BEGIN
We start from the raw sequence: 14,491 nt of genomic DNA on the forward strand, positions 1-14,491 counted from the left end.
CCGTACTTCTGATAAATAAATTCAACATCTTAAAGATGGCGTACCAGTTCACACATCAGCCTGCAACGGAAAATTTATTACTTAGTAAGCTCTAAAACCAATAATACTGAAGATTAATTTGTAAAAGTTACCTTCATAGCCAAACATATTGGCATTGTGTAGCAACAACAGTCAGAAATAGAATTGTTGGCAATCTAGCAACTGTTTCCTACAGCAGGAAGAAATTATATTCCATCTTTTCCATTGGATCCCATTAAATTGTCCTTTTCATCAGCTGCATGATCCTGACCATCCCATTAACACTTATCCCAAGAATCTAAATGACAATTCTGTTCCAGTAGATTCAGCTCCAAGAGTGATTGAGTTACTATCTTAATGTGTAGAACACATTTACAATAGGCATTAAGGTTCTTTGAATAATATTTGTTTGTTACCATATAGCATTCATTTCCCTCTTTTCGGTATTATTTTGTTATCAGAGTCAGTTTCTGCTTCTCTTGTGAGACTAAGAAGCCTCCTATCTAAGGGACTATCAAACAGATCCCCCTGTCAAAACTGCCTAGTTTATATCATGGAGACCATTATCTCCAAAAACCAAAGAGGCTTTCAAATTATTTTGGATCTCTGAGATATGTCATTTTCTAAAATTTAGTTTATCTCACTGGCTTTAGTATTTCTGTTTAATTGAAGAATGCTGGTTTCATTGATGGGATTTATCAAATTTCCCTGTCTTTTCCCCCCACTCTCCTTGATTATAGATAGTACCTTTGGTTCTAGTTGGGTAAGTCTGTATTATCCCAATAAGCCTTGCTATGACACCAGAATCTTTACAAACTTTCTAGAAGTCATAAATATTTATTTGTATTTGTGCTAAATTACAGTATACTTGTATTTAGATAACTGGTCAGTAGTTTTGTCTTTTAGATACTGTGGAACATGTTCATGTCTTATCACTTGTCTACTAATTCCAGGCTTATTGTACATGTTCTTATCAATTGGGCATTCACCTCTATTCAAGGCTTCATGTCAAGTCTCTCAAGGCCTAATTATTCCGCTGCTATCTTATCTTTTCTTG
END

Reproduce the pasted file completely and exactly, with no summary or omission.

We start from the raw sequence: 14,491 nt of genomic DNA on the forward strand, positions 1-14,491 counted from the left end.
CCGTACTTCTGATAAATAAATTCAACATCTTAAAGATGGCGTACCAGTTCACACATCAGCCTGCAACGGAAAATTTATTACTTAGTAAGCTCTAAAACCAATAATACTGAAGATTAATTTGTAAAAGTTACCTTCATAGCCAAACATATTGGCATTGTGTAGCAACAACAGTCAGAAATAGAATTGTTGGCAATCTAGCAACTGTTTCCTACAGCAGGAAGAAATTATATTCCATCTTTTCCATTGGATCCCATTAAATTGTCCTTTTCATCAGCTGCATGATCCTGACCATCCCATTAACACTTATCCCAAGAATCTAAATGACAATTCTGTTCCAGTAGATTCAGCTCCAAGAGTGATTGAGTTACTATCTTAATGTGTAGAACACATTTACAATAGGCATTAAGGTTCTTTGAATAATATTTGTTTGTTACCATATAGCATTCATTTCCCTCTTTTCGGTATTATTTTGTTATCAGAGTCAGTTTCTGCTTCTCTTGTGAGACTAAGAAGCCTCCTATCTAAGGGACTATCAAACAGATCCCCCTGTCAAAACTGCCTAGTTTATATCATGGAGACCATTATCTCCAAAAACCAAAGAGGCTTTCAAATTATTTTGGATCTCTGAGATATGTCATTTTCTAAAATTTAGTTTATCTCACTGGCTTTAGTATTTCTGTTTAATTGAAGAATGCTGGTTTCATTGATGGGATTTATCAAATTTCCCTGTCTTTTCCCCCCACTCTCCTTGATTATAGATAGTACCTTTGGTTCTAGTTGGGTAAGTCTGTATTATCCCAATAAGCCTTGCTATGACACCAGAATCTTTACAAACTTTCTAGAAGTCATAAATATTTATTTGTATTTGTGCTAAATTACAGTATACTTGTATTTAGATAACTGGTCAGTAGTTTTGTCTTTTAGATACTGTGGAACATGTTCATGTCTTATCACTTGTCTACTAATTCCAGGCTTATTGTACATGTTCTTATCAATTGGGCATTCACCTCTATTCAAGGCTTCATGTCAAGTCTCTCAAGGCCTAATTATTCCGCTGCTATCTTATCTTTTCTTG